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Faster Than A Speeding Bullet: Why We Track The Trash

If it sounds like there is a huge layer of material orbiting around the Earth, requiring launching craft to dodge and scurry around them, this is not the case. "Only a small amount of debris exists where the shuttle orbits, and the likelihood of a 'significant collision' between a piece of debris and the shuttle is extremely remote," Mr. Wood said.
by Ed White
Air Force Space Command Public Affairs
Peterson AFB CO (SPX) Mar 04, 2008
"Near-Earth objects can travel up to 17,000 miles per hour, so a collision with a launching or orbiting satellite or with a manned space craft, could be catastrophic," said Terje Turner of AFSPC Air, Space and Nuclear Operations directorate. "Every space launch requires that these objects be tracked closely in order to avoid accidental collisions."

Air Force Space Command is always busy with its mission of delivering space and missile capabilities to America and its warfighting commands. Within that spectrum, one of its most important jobs is to know where about 17,000 man-made space objects are within the 60- to 20,000-mile band above the Earth.

Mr. Turner described the two categories of objects. "First there are catalogued objects. These are objects whose origin is certain -- about 12,000. Analysis objects, those we can identify but are uncertain of their origins, are the second class.

There are roughly 6,000 of these," he said. The objects range in size from about four inches in diameter -- baseball-size -- to 90 by 150 by 200 feet and 520,000 tons, the International Space Station.

What are these space objects? Roughly seven percent of them are operational satellites. About 15 percent are rocket bodies, and about 78 percent are fragments of rocket bodies and inactive satellites. For instance, the oldest piece of space debris is a sphere, six inches in diameter, launched in March 1958.

The Space Surveillance Network, a consortium of Air Force and Army ground-based and space-based radars and optical sensors located at about 20 sites around the world, has been tracking objects in orbit since 1957.

Why is it important to know where all these objects are located? Mr. Turner likens the Space Surveillance Network to a space neighborhood watch.

"We provide tracking information to a number of organizations in the Department of Defense and the civilian communities," said Mr. Turner. "We have a pilot program we are working on called the Commercial and Foreign Entities Program, where we are working out how to tell satellite owners if one of their satellites might be in danger of a collision with another object.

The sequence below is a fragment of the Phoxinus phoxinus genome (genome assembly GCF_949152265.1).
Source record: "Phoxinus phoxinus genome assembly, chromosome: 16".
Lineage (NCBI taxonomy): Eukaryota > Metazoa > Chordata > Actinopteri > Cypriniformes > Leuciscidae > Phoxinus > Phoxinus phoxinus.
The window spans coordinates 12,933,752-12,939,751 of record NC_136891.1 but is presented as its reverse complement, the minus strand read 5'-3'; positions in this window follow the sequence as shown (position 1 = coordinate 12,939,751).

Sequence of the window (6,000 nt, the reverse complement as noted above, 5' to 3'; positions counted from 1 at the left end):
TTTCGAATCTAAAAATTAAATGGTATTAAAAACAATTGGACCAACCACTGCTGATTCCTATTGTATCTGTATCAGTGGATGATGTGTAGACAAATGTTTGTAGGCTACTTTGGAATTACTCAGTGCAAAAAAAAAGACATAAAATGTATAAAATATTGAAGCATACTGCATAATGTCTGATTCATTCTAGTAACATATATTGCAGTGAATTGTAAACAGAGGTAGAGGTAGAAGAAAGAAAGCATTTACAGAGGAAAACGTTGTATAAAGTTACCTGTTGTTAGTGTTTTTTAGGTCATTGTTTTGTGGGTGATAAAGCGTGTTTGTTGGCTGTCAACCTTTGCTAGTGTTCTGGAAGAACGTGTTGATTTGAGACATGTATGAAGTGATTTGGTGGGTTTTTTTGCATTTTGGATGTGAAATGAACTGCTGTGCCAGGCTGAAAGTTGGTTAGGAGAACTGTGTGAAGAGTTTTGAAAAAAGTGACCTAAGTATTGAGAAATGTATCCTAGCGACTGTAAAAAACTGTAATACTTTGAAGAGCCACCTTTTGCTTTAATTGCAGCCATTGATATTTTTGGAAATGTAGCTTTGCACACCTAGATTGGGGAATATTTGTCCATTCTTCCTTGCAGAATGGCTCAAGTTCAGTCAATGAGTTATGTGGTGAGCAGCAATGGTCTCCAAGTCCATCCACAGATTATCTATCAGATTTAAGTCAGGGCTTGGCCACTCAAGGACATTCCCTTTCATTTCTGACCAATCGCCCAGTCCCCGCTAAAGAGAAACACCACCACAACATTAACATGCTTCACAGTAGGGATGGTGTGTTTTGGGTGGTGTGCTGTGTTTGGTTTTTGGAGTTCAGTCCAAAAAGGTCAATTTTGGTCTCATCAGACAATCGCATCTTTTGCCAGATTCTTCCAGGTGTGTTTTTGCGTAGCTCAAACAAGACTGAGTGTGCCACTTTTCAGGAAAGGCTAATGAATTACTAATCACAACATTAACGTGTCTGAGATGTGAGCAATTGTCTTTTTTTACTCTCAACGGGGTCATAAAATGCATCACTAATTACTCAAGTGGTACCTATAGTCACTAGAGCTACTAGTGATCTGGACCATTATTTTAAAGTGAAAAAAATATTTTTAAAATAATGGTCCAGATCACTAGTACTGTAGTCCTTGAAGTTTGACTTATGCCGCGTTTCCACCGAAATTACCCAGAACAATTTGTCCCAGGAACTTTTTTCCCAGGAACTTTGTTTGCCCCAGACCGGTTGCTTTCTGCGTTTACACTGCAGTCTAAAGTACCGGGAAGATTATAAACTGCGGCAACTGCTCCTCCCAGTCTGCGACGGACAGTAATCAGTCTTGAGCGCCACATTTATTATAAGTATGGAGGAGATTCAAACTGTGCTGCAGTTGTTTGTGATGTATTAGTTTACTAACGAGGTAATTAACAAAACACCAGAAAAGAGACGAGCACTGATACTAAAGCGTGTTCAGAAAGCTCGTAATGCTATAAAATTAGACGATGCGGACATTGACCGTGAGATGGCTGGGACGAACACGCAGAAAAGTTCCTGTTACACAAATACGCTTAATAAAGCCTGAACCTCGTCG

"We inform them, and it is up to them to determine what action to take," he said. "That early warning is important, because it gives these folks the time to make better decisions."

How do they do it? Looking at the space shuttle, for example, computer models determine the flight path of the shuttle based on information provided by the SSN.

There is an imaginary box drawn around the shuttle, measuring six by six by 25 miles. If any of the objects intersect this imaginary box along the pre-determined flight path during the proposed flight time, NASA can then order changes to the flight plan, or launch time, to remove the danger.

Douglas Wood of CNN reported in 2005 that "NASA has changed the shuttle's flight path 12 times since the Air Force Space Command's Space Control Center began performing its analysis in 1981. The center also works for the International Space station," he added. "NASA has moved the ISS six times based on SCC analysis."

If it sounds like there is a huge layer of material orbiting around the Earth, requiring launching craft to dodge and scurry around them, this is not the case. "Only a small amount of debris exists where the shuttle orbits, and the likelihood of a 'significant collision' between a piece of debris and the shuttle is extremely remote," Mr. Wood said.

Even though the numbers cited here sound rather large, in the 60- to 20,000-mile band in which the SSN tracks, there are usually only about three or four objects in an area roughly equal in size to the airspace of the continental United States.

While manned craft can be directed around orbiting debris, the debris pieces themselves are simply moving in an orbit defined by the physics of the events causing them to become scrap in the first place. Even though they are scattered through an area that is defined by vertical and horizontal parameters, pieces have collided, creating even more debris to be monitored.

Not all the items remain in space. It seems that the rule is 'what goes up, might come down.' Some objects re-enter the Earth's atmosphere and either burn up completely as they pass through the upper levels, or if the pieces are large enough, they impact the surface.

Mr. Turner says that the SSN tracks these pieces, watching the orbits denigrate, often for weeks and months before re-entry and, early on in this process, his organization shares the information with the appropriate agencies. This information is particularly valuable when it looks like some of the debris might survive re-entry, which happened recently with the U.S. Satellite, SN 193.

"With every launch we have the capacity for more space debris to accumulate," Mr. Nelson said. "That is why the efforts of the SSN are so important."

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